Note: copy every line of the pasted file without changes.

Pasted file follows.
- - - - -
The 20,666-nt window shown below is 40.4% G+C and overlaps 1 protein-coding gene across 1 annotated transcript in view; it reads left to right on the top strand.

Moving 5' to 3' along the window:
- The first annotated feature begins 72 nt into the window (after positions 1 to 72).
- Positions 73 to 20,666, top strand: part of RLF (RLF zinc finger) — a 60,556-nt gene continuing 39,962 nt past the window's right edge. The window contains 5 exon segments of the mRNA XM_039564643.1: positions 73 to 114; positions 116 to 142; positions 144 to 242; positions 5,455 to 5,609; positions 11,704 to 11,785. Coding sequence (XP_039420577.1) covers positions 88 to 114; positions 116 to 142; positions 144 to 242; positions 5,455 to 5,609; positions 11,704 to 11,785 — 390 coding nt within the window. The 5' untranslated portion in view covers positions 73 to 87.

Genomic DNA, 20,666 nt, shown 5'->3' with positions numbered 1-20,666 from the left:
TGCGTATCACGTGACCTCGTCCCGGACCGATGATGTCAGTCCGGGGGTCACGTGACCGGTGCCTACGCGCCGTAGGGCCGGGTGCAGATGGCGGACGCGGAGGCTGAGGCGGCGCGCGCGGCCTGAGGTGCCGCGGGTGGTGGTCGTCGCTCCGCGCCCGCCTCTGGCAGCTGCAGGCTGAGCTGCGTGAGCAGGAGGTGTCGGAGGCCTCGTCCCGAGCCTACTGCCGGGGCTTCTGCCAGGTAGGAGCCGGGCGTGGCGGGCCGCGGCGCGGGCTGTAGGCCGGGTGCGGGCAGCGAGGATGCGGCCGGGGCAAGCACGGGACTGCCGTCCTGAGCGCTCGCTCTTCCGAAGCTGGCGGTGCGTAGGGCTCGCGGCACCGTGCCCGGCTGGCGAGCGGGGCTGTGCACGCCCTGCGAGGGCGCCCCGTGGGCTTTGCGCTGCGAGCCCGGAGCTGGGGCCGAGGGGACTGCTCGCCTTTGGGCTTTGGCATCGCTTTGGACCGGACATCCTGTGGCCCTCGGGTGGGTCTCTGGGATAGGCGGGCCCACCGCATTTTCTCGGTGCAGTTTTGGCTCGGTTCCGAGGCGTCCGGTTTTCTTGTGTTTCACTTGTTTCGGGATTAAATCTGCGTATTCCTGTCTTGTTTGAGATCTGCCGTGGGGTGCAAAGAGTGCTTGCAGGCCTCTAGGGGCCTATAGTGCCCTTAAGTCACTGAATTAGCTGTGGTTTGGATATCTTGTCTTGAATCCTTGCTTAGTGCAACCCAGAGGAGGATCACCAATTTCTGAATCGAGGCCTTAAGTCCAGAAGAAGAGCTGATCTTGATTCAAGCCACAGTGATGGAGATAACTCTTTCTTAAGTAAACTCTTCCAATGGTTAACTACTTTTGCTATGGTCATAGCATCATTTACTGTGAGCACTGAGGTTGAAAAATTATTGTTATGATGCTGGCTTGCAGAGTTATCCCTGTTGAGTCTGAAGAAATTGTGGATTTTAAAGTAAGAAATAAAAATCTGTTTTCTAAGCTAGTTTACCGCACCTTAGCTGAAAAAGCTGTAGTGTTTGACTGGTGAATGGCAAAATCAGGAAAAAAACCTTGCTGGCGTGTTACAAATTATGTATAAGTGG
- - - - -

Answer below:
The 20,666-nt window shown below is 40.4% G+C and overlaps 1 protein-coding gene across 1 annotated transcript in view; it reads left to right on the top strand.

Moving 5' to 3' along the window:
- The first annotated feature begins 72 nt into the window (after positions 1 to 72).
- Positions 73 to 20,666, top strand: part of RLF (RLF zinc finger) — a 60,556-nt gene continuing 39,962 nt past the window's right edge. The window contains 5 exon segments of the mRNA XM_039564643.1: positions 73 to 114; positions 116 to 142; positions 144 to 242; positions 5,455 to 5,609; positions 11,704 to 11,785. Coding sequence (XP_039420577.1) covers positions 88 to 114; positions 116 to 142; positions 144 to 242; positions 5,455 to 5,609; positions 11,704 to 11,785 — 390 coding nt within the window. The 5' untranslated portion in view covers positions 73 to 87.

Genomic DNA, 20,666 nt, shown 5'->3' with positions numbered 1-20,666 from the left:
TGCGTATCACGTGACCTCGTCCCGGACCGATGATGTCAGTCCGGGGGTCACGTGACCGGTGCCTACGCGCCGTAGGGCCGGGTGCAGATGGCGGACGCGGAGGCTGAGGCGGCGCGCGCGGCCTGAGGTGCCGCGGGTGGTGGTCGTCGCTCCGCGCCCGCCTCTGGCAGCTGCAGGCTGAGCTGCGTGAGCAGGAGGTGTCGGAGGCCTCGTCCCGAGCCTACTGCCGGGGCTTCTGCCAGGTAGGAGCCGGGCGTGGCGGGCCGCGGCGCGGGCTGTAGGCCGGGTGCGGGCAGCGAGGATGCGGCCGGGGCAAGCACGGGACTGCCGTCCTGAGCGCTCGCTCTTCCGAAGCTGGCGGTGCGTAGGGCTCGCGGCACCGTGCCCGGCTGGCGAGCGGGGCTGTGCACGCCCTGCGAGGGCGCCCCGTGGGCTTTGCGCTGCGAGCCCGGAGCTGGGGCCGAGGGGACTGCTCGCCTTTGGGCTTTGGCATCGCTTTGGACCGGACATCCTGTGGCCCTCGGGTGGGTCTCTGGGATAGGCGGGCCCACCGCATTTTCTCGGTGCAGTTTTGGCTCGGTTCCGAGGCGTCCGGTTTTCTTGTGTTTCACTTGTTTCGGGATTAAATCTGCGTATTCCTGTCTTGTTTGAGATCTGCCGTGGGGTGCAAAGAGTGCTTGCAGGCCTCTAGGGGCCTATAGTGCCCTTAAGTCACTGAATTAGCTGTGGTTTGGATATCTTGTCTTGAATCCTTGCTTAGTGCAACCCAGAGGAGGATCACCAATTTCTGAATCGAGGCCTTAAGTCCAGAAGAAGAGCTGATCTTGATTCAAGCCACAGTGATGGAGATAACTCTTTCTTAAGTAAACTCTTCCAATGGTTAACTACTTTTGCTATGGTCATAGCATCATTTACTGTGAGCACTGAGGTTGAAAAATTATTGTTATGATGCTGGCTTGCAGAGTTATCCCTGTTGAGTCTGAAGAAATTGTGGATTTTAAAGTAAGAAATAAAAATCTGTTTTCTAAGCTAGTTTACCGCACCTTAGCTGAAAAAGCTGTAGTGTTTGACTGGTGAATGGCAAAATCAGGAAAAAAACCTTGCTGGCGTGTTACAAATTATGTATAAGTGG